Today, I explain how Blue Bloods handles police controversies in the most cowardly way possible, by agreeing with reform OFF camera and only showing hysterical anti-police behavior ON-camera.
Knowledge Waits is a feature where I just share some bit of pop culture history that interests me that doesn’t quite fit into the other features.
Interestingly enough, for much of its run, Blue Bloods (which is now in its 13th season) has generally avoided “torn from the headlines” type problems. They did a little bit of it in the very first season, but then went into mostly invented problems for much of the series’ run. For instance, the “big bads” of the first season were a group of corrupt cops, but they were just basically cartoonish villains. They even had a name for the group – the Knights Templar.
Now, don’t get me wrong, it’s not like the show NEVER addressed real world issues, it just came up fairly rarely, with the the debates on the show generally being ones that could have worked in 2015 or 2005 or 1995 or whatever. Since 2020, though, with police reform being such a major part of public debate, the show has slowly begun to bring in real world issues more often, only it does so in the most cowardly way possible, from a storytelling perspective.
One of the most infamous examples was Season 12’s “USA Today,” where a Black detective, Angela Reddick, received her “golden ticket,” where she was allowed to request her next assignment as a reward for exemplary behavior on the job. She shocked everyone by asking to work in the Police Commissioner’s office. She explained she could do more overall good there.
She was quickly at odds with Commissioner Frank Reagan (Tom Selleck)’s senior aides (the “Three Musketeers,” as it were), and Reddick was clearly intended as the voice of real world police reforms. At the end of the episode, Frank decides to side with Reddick on a debate they were having over whether to punish a cop for getting into an off-duty drunken brawl. However, after siding with her, he then essentially pushes her out of the job, telling her she is too valuable to the NYPD to be stuck in his office. It’s obviously a nonsensical explanation, and even the show seemed to acknowledge how poorly it handled it, because after she is shot on the job later in the season, she’s offered her commissioner’s office job back, but she declines.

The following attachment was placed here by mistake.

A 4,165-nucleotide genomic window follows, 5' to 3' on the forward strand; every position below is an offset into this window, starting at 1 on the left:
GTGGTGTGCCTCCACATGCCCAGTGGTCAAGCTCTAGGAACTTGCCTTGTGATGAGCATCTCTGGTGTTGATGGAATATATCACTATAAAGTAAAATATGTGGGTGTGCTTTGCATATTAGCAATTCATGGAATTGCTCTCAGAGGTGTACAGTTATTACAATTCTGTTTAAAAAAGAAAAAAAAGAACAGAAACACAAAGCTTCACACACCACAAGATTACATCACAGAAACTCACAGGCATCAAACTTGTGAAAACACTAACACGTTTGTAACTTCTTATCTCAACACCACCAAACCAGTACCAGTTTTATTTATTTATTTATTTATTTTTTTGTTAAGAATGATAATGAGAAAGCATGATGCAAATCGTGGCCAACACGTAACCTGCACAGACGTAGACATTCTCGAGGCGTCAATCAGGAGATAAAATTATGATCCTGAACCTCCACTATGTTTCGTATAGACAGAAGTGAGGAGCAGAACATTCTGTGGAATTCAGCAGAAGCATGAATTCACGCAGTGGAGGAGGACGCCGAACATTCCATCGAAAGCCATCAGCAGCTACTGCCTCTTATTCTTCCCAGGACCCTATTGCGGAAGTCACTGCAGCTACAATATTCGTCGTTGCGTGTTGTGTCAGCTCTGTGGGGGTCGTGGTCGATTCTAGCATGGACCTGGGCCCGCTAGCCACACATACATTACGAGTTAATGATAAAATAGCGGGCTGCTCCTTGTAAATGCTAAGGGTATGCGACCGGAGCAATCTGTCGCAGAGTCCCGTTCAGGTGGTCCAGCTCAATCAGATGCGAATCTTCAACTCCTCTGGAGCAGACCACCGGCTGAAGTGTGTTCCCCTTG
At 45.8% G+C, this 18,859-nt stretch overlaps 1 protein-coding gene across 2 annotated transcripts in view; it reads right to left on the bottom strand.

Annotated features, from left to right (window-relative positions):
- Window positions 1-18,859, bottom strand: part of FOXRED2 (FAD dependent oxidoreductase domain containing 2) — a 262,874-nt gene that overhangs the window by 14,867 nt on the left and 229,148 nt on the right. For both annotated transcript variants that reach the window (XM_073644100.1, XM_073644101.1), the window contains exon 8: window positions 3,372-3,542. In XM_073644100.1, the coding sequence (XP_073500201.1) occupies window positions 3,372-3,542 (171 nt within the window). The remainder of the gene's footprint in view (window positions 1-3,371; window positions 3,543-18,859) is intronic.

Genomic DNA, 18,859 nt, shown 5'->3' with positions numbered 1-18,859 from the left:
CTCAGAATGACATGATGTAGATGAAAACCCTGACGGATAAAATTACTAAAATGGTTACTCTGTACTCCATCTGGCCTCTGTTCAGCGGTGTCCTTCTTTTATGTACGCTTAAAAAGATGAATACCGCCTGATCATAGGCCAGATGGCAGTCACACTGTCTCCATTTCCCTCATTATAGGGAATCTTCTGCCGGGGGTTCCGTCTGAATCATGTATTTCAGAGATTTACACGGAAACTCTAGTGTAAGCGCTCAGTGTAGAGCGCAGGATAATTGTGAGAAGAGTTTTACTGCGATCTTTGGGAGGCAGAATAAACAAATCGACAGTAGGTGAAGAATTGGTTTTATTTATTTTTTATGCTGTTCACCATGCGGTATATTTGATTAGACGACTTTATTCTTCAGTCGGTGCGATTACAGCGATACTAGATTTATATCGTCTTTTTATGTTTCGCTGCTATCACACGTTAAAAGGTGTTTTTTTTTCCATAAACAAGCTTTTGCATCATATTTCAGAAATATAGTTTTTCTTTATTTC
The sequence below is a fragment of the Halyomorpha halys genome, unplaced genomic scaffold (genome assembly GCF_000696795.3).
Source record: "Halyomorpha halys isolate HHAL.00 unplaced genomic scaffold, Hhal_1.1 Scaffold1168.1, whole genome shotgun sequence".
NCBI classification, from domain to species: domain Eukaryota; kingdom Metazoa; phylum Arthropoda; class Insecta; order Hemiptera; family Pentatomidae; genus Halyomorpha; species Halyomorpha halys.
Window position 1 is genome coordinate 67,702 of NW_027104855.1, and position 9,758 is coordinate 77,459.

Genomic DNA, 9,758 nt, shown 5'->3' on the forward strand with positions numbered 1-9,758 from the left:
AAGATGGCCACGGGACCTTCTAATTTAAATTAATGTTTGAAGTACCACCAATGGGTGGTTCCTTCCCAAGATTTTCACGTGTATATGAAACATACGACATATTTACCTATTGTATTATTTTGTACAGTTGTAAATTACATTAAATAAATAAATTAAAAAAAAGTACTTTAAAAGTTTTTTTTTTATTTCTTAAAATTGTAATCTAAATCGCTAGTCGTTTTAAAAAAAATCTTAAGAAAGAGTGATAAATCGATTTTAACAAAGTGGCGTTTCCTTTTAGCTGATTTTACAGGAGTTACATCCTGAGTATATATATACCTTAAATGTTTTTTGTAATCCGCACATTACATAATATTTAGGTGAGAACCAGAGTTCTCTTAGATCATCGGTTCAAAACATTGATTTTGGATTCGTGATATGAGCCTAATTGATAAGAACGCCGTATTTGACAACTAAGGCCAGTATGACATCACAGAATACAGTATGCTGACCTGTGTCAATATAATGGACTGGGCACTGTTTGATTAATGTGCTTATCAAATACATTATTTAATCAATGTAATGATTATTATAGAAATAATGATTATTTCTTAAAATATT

Throughout Season 12, Frank constantly talked about police reforms, but it’s always off screen, while the show depicts the “anti police hysteria” ON screen. “USA Today” was the closest we came to Frank actually acknowledging the reality of it all and his answer, after basically following his new aide’s advice, was to then get rid of the woman who brought it up.
That’s what is so cowardly about it all. If the show just wanted to, say, be totally against police reform, that would be a bad idea in and of itself, but it would at least be a bold move. Their approach, though, is to embrace it…but never show it.
It came up again in the most recent episode of Season 13, where a Black cop shoots an unarmed Black man after he was pulled over because his car matched the description of a recent robbery. After being told not to move, the man quickly goes for his cell phone in his pocket, and the cop shoots him dead. The cop went to trial, where he was acquitted. He was also cleared in an internal investigation. In the latest episode, however, the Mayor insists that they reopen the case, just because he’s getting pressure from the public. Once again, the show has created a situation where the cops are correct, so that they depict any disputes with them as anti-cop hysteria, while, of course, repeatedly noting that they WOULD have punished him had he been wrong.
It also came up in Season 12’s “Good Intentions,” where a young priest is very vocal about “Defund the police.” However, we then see that he once called the cops for help, so therefore, we can just ignore all of his concerns, right? And Frank’s friend, the Bishop, just transfers the dopey priest away (it’s like the classic bit from The Simpsons, “Uh, Mr. McClure, I have a *crazy* friend who says it’s wrong to eat meat. Is he crazy?” – only here, “There’s this crazy priest who wants to defend the police. Is he crazy?”).
For instance, on bail reform, which tends to be not very popular with the public (who doesn’t really understand the reason FOR bail reform, which is that rich people and poor people who each commit the same crime, the rich person gets to go free while the poor person does not, and you get situations like 18 people dying in New York jails so far this year while waiting for their trials), the show at least outright takes an anti-bail reform position. No one ever tries to explain the point behind bail reform, everyone on the show, even the “liberal” District Attorney, Erin Reagan (Bridget Moynihan), agrees that OBVIOUSLY bail reform is bad (and, of course, everyone who was set free due to bail reform turns around and murders someone. Of course they do). And hey, while I disagree, at least that’s a stance!
It’s not this cowardly “Yes, police reform is needed, but the people who ask for it are such jerks, right?” And only showing the anti-police hysteria and never anything to suggest WHY police reform is needed, while, again, constantly saying police reform IS NEEDED! It’s very embarrassing writing.
Drop me a line at firstname.lastname@example.org if you have any other interesting bit about pop culture that you’d like me to discuss!